Wednesday, March 27, 2013

Mentally preparing for gymnastics competitions

While many students attend a school for gymnastics or take classes just for fun, there are just as many whose dream is to participate in gymnastics competitions. For those with that goal in mind, here are a few tips for preparing to shine at upcoming meets.

Mentally rehearse whenever you can. Performing well in gymnastics competitions isn’t just about physical rehearsal; you’ve got to get your mind right as well. Visualize yourself doing a perfect routine, with calmness and impeccable showmanship, and feel what you want to feel when you are actually at the competition. Also rehearse the choreography in your head with as much detail as possible. Studies show that athletes experience as much improvement through mental rehearsal as they do with physical practice. The best part of this is that you can mentally rehearse wherever you are!

Increase mental focus. Find ways to improve your mental focus and to avoid distraction. Many athletes meditate so that they can learn to be present and pull their mind back whenever it gets off track. This is helpful preparation for gymnastics competitions, as it will help you to stay in control of your emotions when there is a moment that you may be upset or feel stressed. Controlling your mind is an essential skill that helps in every aspect of life. If you don’t want to learn to meditate just yet, try simple deep breathing and practice bringing yourself back to your original focus.

Work on getting in the zone and staying there. Right before the competition, it’s critical to get into the zone—and you know what that is—as much as possible. Whether you’re in class at your school for gymnastics or at home, you have to get in a state where the fear and pressure doesn’t shake up your confidence and affect your performance. Do more visualization of yourself performing well, and also of the people competing before you and after you. Don’t forget to picture yourself receiving an excellent score!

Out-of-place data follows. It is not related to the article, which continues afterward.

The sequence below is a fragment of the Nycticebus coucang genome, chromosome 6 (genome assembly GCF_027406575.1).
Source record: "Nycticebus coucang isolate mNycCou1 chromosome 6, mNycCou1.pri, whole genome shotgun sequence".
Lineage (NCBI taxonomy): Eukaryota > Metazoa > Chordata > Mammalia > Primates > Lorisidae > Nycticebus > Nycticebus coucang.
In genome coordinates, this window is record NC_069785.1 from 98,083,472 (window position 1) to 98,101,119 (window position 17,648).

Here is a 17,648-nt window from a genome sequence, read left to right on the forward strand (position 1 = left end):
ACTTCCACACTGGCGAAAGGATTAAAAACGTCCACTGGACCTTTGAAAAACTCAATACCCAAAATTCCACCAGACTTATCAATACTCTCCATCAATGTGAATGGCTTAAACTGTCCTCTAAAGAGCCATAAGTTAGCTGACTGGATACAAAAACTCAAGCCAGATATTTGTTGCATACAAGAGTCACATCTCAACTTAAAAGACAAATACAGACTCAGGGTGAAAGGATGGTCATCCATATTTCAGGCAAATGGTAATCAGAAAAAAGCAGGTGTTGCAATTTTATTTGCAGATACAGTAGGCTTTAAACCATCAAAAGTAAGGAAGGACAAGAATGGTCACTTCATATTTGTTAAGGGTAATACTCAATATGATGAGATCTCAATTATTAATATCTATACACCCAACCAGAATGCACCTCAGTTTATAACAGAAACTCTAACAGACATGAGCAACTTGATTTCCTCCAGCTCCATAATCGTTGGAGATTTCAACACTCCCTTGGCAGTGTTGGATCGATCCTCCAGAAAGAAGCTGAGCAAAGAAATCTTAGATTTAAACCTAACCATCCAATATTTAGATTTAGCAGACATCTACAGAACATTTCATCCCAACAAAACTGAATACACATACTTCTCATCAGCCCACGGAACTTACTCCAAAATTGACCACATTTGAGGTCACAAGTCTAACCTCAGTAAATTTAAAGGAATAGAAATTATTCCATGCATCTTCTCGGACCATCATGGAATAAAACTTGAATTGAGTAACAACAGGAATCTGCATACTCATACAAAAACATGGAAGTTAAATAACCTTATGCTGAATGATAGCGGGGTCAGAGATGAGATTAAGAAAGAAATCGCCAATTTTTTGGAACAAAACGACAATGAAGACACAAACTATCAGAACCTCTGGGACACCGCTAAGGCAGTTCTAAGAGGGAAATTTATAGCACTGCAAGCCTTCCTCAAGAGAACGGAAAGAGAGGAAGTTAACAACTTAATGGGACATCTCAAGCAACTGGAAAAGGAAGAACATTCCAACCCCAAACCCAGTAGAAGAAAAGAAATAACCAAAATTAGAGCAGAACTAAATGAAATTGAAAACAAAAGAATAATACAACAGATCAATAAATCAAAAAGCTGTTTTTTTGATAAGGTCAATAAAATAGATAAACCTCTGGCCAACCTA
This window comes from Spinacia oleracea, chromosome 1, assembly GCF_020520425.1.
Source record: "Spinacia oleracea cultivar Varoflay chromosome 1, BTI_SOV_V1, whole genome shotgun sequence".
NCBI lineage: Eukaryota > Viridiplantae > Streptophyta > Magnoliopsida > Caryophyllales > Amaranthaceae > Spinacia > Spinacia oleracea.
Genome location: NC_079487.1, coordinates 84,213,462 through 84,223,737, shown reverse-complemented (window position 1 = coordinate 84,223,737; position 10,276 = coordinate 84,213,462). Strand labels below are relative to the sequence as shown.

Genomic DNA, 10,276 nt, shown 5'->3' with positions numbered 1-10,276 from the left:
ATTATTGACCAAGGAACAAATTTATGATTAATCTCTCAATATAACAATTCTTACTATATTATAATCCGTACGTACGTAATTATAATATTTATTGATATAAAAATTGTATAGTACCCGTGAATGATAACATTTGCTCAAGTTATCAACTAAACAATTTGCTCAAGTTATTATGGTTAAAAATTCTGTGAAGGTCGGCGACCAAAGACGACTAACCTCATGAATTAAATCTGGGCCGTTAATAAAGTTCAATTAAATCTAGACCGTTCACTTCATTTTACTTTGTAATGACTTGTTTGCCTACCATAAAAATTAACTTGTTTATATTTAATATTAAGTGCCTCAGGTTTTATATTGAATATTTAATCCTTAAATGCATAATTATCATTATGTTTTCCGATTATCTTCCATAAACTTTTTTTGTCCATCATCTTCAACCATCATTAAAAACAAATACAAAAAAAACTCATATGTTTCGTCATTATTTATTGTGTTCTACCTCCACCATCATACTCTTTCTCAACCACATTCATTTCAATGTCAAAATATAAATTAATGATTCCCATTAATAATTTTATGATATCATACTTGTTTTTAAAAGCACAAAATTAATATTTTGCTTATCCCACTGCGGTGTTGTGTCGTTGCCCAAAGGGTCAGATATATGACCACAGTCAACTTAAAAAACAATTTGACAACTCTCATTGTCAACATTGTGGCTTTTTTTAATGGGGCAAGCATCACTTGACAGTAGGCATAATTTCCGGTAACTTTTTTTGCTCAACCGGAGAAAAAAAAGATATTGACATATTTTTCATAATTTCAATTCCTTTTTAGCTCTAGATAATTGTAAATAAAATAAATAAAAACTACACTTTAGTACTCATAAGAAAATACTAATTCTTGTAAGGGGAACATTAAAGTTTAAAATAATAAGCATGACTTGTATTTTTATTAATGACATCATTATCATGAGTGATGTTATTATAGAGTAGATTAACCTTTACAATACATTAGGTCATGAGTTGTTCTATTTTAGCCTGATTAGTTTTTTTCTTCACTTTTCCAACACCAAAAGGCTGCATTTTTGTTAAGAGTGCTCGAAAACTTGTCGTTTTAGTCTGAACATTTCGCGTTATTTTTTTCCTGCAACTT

Wednesday, March 20, 2013

When should children get serious about gymnastics school?

This is a very common question that parents ask about their children when they enroll them in a gymnastics school or even gymnastics classes for toddlers. While a child should always be having fun when participating in gymnastics or any other sport, we understand that both parents and children want to know if they should be doing more serious training, especially when they’re considering taking part in competitions.

What most coaches will say in regards to “serious” training is that a good age for children to start at a more technique-oriented gymnastics school or class is around age six. However, few have told us that a child has to start more serious training by then, as they’re not certain it will really give the student a competitive edge. In addition, when a child start any type of “serious” training that early, they run a risk of burnout or overtraining syndrome before they have a chance to see if they really want to compete in their given sport.

Burnout occurs among children in a wide range of activities, from dance and musical training to competitive sports and gymnastics. Keep in mind that many elite gymnasts and champion athletes didn’t start taking gymnastics or their respective sports until their pre- to early teen years. So if your youngster has a proclivity for the balance beam or shows a flair for performance, they can still excel without having to commit to a serious training program at an early age.

Until a child reaches at least age six, we recommend that the focus be on developing body awareness and an inclination for the sport and overall fitness, especially when it comes to gymnastics classes for toddlers. Before that, the focus of classes should really be about play, having the opportunity to socialize and enjoying physical activity. Parents can rest assured that their children will experience a broad spectrum of physical and emotional benefits by taking classes, from increasing flexibility, improving balance and boosting physical strength to bolstering listening and communication skills, learning to take turns and developing sportsmanship.